According to Bergen-Cico, the stress test results revealed two important findings: The rate of the physiological stress response was much more rapid for people with an opioid use disorder, and they were unable to verbally recall a positive experience, a characteristic she attributes to reward deficiency syndrome. “That the patients can’t verbalize something positive in their lives is a groundbreaking finding and component of the study,” she says. “They are readily able to recall negative experiences, which produce dramatic physiological stress response, but they are seemingly unable to recall joy or pleasure in anything.”
“We’re combining what we know from the decades of research I’ve been involved in around mindfulness-based practices with veterans and other challenged populations and applying that to what we know about the neurophysiology of stress and addiction craving to establish more effective and sustainable recovery.”
~ Dessa Bergen-Cico ’86, G’88, G’92, public health professor
Now in its second phase, the project is moving from the lab to a home environment, where the patients will wear the sensor-equipped smartwatches, providing feedback that will help the researchers evaluate and adapt their algorithm. In the final phase, the researchers plan to pilot their invention, a fully automated AI intervention that brings all their research together where patients will be trained in mindfulness practices and prompted to use these practices when the AI detects neurophysiological stress response. If successful, they hope to apply for a National Institutes of Health grant that would lead to a medical trial.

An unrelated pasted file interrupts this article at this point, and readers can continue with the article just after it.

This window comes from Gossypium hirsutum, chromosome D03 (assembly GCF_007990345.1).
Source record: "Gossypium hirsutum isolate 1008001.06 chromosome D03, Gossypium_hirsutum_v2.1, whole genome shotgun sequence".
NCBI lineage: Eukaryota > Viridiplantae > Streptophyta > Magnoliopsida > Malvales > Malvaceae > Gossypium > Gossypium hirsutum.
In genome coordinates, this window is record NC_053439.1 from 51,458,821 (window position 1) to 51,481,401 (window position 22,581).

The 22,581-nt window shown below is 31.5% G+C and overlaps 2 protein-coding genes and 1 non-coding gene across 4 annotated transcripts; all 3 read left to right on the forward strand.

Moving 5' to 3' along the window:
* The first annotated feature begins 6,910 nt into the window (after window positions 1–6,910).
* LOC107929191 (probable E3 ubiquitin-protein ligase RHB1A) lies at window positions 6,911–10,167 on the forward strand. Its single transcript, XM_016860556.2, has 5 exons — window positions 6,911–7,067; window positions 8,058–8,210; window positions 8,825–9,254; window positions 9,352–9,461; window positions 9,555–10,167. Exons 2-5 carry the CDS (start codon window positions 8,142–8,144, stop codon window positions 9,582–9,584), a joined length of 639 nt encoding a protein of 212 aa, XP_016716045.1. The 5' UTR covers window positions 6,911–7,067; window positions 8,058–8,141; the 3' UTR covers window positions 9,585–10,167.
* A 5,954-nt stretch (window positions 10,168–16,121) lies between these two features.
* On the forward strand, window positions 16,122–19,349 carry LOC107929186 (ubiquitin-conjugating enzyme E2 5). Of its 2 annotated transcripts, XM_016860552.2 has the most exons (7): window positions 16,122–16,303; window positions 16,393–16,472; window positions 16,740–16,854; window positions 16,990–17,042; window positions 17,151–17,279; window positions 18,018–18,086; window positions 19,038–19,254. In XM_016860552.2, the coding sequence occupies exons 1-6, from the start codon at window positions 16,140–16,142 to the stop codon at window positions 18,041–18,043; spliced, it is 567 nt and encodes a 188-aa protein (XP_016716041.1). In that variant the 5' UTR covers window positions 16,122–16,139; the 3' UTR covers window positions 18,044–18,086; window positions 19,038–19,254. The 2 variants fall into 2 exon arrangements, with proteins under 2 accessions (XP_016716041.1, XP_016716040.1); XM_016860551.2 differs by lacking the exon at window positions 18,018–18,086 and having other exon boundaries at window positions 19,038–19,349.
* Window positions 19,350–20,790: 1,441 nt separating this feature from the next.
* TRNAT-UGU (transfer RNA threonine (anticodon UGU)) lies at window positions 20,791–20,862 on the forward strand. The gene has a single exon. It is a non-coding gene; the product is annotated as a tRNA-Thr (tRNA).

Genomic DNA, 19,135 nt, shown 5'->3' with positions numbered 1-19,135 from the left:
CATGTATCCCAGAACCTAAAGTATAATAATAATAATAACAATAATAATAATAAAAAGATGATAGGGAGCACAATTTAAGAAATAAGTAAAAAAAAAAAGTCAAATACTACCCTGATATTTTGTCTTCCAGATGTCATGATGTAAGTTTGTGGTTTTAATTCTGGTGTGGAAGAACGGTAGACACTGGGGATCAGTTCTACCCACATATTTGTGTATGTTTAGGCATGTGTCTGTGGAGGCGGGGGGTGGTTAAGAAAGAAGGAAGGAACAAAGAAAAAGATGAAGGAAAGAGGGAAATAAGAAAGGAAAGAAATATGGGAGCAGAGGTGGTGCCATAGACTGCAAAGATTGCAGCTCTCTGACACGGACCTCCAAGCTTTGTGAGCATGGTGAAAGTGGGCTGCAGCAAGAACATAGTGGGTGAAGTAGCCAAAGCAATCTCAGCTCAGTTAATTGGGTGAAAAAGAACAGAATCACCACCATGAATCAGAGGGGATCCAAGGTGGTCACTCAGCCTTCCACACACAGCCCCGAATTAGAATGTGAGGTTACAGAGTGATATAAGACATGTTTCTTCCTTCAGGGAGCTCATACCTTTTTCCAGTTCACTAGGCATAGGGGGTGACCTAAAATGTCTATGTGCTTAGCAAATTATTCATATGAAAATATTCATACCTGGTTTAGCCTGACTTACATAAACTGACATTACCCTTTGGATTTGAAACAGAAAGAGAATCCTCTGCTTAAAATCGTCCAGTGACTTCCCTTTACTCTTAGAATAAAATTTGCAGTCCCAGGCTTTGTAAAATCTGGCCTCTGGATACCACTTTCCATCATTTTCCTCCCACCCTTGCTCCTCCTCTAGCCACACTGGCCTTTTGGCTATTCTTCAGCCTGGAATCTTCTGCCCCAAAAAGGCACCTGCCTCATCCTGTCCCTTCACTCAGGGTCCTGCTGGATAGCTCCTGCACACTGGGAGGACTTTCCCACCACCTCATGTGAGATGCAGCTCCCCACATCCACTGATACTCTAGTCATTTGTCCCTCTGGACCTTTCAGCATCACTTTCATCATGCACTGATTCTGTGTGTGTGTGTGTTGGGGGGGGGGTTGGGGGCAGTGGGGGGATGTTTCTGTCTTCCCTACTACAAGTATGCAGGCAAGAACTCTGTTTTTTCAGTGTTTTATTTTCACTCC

Unique Interdisciplinary Collaboration
Along with the project’s unique interdisciplinary collaboration and putting AI and mindfulness theories into practice, Bergen-Cico cites the importance of building community connections, crediting Monika Taylor G’99, G’17, G’18, director of the Crouse Health Addiction Treatment Services, as a key collaborator and project manager Susan Scholl ’81 for working with the clinic and coordinating recruiting. Both she and Salekin highly value the work of Sharma and Xiao, who communicated with the patients and guided them through the lab tests. Bergen-Cico says addiction studies and public health graduate and undergraduate students have also assisted with the project.
Sharma says it’s heartbreaking to learn about the patients’ lives and struggles but believes the team’s hard work and the technology they’re developing will truly have a positive impact. “It’s been an eye-opening experience understanding how people suffer after opioid use and how they’re trying to recover,” he says. “Being a part of this project and contributing little things to make it better for them makes my day.”
An SU Story by Jay Cox originally published on October 17, 2023.